The placement and restoration of dental implants can occur in a wide variety of ways depending on the needs of the patient and the treatment protocols of the dentist.
The most usual procedure is for dental implants to be placed using the same freezing that is given for routine fillings, crowns or extractions. In fact, in most instances, having an implant placed is easier and less traumatic to the tissues than an extraction. If an individual is anxious or if the treatment requirements are extensive, then the use of sedation or general anesthetic may be indicated.
The gums are moved back to expose just enough of the bone to allow the dentist to evaluate the bone and to complete the placement of the implant. In some situations, if the bone is wide or if a tooth has just been extracted and there is good bone, Dr. Price may decide to place the implant without exposing the bone. Small drills are used to make a hole in the bone the same size as the dental implant. The implant is then pushed or threaded into place. If the gums were moved to expose the bone, it will be repositioned with a few sutures.
Placing Teeth on the Implants
Making teeth for implants depends on the number of implants placed and the design of the teeth determined by the patient and the dentist. Usually a number of appointments are required to complete the fabrication of the new teeth. The first restorative appointment involves the making of an imprint of the tissues of the mouth and the position of the implants.
To create crowns that look like teeth, an abutment is screwed into the implant. The abutment is a piece of metal that emerges through the gum and resembles a tooth that has been prepared for a crown. A normal crown is attached to the implant with either cement or a screw. This crown is the same design as a crown that would be placed on a normal tooth.
If all teeth are missing the design is different. Often a metal bar is screwed into the implants and then teeth are attached to the bar by attachments. The patient can remove these teeth. In other designs, the teeth may be screwed directly to the implants and the patient cannot remove the teeth.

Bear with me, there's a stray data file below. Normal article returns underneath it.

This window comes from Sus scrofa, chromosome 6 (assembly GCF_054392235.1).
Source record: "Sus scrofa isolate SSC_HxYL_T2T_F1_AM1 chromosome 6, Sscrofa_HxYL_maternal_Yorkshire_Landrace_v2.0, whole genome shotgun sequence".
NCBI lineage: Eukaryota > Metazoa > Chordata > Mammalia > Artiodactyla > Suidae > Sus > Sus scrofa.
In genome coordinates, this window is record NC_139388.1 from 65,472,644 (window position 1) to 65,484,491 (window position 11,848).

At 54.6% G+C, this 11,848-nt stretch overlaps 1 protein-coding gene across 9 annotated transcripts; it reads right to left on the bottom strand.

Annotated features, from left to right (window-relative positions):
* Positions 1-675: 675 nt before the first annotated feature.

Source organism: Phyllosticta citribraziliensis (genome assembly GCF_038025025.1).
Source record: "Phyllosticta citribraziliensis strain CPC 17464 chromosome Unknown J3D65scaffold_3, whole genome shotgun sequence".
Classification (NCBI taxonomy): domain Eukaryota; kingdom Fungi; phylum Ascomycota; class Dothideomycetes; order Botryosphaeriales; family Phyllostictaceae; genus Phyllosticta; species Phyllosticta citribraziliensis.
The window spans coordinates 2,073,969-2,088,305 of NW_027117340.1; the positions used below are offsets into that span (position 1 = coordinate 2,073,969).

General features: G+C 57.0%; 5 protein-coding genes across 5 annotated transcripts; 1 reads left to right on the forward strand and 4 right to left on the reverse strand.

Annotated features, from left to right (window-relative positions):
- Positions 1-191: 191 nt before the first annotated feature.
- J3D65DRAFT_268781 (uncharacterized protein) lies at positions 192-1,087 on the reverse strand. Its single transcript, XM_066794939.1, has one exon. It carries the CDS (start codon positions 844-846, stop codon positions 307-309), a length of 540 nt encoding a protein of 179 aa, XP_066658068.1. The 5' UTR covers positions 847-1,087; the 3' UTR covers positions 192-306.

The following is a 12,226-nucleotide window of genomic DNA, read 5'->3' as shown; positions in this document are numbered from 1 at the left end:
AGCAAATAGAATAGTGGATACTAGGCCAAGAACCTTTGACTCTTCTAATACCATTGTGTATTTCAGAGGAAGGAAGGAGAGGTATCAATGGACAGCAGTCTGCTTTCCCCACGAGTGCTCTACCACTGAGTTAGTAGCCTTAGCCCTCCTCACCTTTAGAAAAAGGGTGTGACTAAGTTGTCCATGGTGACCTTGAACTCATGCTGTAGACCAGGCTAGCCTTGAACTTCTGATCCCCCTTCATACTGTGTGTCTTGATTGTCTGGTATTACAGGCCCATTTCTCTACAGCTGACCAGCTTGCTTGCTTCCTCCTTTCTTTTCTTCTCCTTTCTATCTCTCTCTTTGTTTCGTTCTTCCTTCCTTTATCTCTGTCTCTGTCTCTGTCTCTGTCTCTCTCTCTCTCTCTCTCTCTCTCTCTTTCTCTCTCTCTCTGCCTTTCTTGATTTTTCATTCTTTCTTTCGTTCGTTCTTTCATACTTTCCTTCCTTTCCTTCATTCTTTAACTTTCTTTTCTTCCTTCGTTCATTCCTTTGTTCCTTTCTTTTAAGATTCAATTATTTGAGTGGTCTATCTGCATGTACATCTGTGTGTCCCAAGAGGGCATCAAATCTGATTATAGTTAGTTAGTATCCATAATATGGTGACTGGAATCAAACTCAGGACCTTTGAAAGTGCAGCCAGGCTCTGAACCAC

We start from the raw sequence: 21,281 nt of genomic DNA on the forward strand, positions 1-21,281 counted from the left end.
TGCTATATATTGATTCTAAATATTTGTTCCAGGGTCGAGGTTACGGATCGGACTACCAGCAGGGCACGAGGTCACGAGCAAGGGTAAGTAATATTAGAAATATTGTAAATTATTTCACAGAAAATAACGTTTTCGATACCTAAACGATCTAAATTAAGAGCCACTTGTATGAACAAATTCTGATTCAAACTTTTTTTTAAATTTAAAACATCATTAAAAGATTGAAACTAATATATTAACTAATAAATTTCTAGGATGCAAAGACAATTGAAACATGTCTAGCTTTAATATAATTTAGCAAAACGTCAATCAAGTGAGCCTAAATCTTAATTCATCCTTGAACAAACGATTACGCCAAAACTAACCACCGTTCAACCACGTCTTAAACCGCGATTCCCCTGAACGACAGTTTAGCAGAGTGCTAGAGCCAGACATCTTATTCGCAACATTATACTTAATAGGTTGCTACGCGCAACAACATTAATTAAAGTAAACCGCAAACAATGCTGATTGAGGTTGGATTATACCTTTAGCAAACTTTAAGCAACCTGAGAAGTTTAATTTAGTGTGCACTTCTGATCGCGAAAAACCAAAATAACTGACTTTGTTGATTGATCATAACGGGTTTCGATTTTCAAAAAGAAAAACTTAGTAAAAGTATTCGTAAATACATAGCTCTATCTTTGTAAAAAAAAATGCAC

There are many uses for dental implants and different types of tooth replacement.
Implants are used to replace the roots of missing teeth. They are a fixed solution to a single missing tooth or an entire jaw of missing teeth. After an implant is placed in the jaw bone, it is allowed to heal for several months to become integrated within the bone. After healing, the implant is ready to restore. Impressions of the mouth are made upon which the restorations are fabricated. A post is attached to the implant using a screw. The diagram shows how the implant, post and screw attach together.
Once the post has been attached to the implant and secured into place, the implant supported restoration can be completed. A crown is made to attach to the post. The crown is made using metal and/or porcelain and is made to closely replicate the shape and color of the natural tooth. Once the crown has been adjusted, it is attached to the post using a screw, or it can be cemented onto the post. The diagram shows how the crown fits over the post. Implant therapy can take a few months and several appointments to complete, however, the final restorations can be almost like having your own tooth back!
If you have any further questions regarding dental implants or other procedures to improve your smile, please ask the dentist or any of our staff at Riverstone Dental.